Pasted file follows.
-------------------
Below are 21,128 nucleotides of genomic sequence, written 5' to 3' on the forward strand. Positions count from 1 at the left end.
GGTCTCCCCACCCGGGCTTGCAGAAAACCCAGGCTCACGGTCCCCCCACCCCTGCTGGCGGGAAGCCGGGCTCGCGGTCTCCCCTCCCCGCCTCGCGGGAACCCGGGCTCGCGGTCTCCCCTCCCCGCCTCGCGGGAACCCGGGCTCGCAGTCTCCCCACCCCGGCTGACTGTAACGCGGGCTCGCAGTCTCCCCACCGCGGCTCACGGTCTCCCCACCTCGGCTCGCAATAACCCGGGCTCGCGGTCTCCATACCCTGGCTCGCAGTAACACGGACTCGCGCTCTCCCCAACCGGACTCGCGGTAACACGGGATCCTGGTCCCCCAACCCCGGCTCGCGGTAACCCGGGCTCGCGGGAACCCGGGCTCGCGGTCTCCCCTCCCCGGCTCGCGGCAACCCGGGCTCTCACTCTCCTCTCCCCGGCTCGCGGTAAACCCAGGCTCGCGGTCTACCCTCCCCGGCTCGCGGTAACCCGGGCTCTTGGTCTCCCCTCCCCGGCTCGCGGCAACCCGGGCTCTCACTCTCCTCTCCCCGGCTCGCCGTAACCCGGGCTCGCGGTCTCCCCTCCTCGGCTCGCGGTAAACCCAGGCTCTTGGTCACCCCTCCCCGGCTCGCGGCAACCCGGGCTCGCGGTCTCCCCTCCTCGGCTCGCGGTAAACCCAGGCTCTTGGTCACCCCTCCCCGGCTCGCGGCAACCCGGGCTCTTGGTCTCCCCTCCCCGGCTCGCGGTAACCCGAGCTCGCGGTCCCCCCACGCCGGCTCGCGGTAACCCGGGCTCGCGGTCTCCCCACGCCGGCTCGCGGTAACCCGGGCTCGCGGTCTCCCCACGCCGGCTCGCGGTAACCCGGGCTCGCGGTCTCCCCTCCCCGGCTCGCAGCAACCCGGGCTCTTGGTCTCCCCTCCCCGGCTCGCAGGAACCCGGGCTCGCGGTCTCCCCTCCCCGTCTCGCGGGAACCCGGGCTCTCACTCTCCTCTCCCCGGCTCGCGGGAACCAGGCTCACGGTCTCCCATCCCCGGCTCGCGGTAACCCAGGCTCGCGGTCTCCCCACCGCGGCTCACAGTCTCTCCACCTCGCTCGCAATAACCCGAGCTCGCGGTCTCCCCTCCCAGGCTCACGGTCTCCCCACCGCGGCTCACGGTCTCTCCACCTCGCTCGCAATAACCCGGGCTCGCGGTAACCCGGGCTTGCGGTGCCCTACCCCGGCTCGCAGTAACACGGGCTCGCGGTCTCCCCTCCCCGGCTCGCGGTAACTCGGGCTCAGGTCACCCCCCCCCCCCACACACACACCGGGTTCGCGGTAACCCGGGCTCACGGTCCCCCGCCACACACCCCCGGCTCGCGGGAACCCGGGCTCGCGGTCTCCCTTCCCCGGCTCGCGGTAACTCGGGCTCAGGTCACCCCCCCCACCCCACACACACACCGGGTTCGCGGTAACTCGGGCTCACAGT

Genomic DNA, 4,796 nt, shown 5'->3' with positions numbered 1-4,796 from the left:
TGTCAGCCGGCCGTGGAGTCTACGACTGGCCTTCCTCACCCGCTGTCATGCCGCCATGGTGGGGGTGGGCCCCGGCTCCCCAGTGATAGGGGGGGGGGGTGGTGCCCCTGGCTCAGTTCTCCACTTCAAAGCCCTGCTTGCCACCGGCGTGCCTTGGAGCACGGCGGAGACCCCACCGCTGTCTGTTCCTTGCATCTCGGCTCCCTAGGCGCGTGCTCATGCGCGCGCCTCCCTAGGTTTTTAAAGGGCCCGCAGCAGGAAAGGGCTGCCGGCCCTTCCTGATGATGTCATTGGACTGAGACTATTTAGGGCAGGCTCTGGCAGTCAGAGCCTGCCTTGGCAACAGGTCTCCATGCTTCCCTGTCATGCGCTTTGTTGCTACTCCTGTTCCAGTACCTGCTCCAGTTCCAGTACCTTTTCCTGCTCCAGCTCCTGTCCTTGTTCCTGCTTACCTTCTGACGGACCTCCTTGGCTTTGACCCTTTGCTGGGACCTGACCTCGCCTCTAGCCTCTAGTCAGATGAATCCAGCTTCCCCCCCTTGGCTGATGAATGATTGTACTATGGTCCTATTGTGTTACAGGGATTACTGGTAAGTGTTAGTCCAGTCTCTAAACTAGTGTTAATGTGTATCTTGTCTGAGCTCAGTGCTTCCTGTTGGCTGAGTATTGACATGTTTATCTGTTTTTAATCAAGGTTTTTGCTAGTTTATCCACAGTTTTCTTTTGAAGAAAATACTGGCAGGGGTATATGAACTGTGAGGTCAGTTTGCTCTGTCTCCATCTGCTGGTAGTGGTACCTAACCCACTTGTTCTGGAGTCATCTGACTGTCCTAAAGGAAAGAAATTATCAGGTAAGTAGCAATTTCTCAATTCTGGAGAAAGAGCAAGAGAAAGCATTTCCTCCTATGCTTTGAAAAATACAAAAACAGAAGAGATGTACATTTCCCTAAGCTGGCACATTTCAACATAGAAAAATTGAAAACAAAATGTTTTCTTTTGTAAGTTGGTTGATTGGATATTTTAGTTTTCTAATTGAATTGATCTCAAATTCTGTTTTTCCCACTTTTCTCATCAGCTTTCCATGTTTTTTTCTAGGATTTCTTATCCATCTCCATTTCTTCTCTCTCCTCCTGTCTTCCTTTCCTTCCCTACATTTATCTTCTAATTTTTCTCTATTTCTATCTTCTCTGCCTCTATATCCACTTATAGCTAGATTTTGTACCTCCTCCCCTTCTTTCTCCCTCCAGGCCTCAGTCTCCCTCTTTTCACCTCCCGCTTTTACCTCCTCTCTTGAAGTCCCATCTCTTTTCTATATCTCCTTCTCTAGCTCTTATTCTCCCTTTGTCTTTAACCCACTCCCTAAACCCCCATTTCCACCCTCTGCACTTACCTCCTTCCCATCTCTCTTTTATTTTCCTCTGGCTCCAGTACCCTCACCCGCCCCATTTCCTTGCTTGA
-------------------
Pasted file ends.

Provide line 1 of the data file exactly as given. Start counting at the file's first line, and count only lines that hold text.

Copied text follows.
Below are 21,128 nucleotides of genomic sequence, written 5' to 3' on the forward strand. Positions count from 1 at the left end.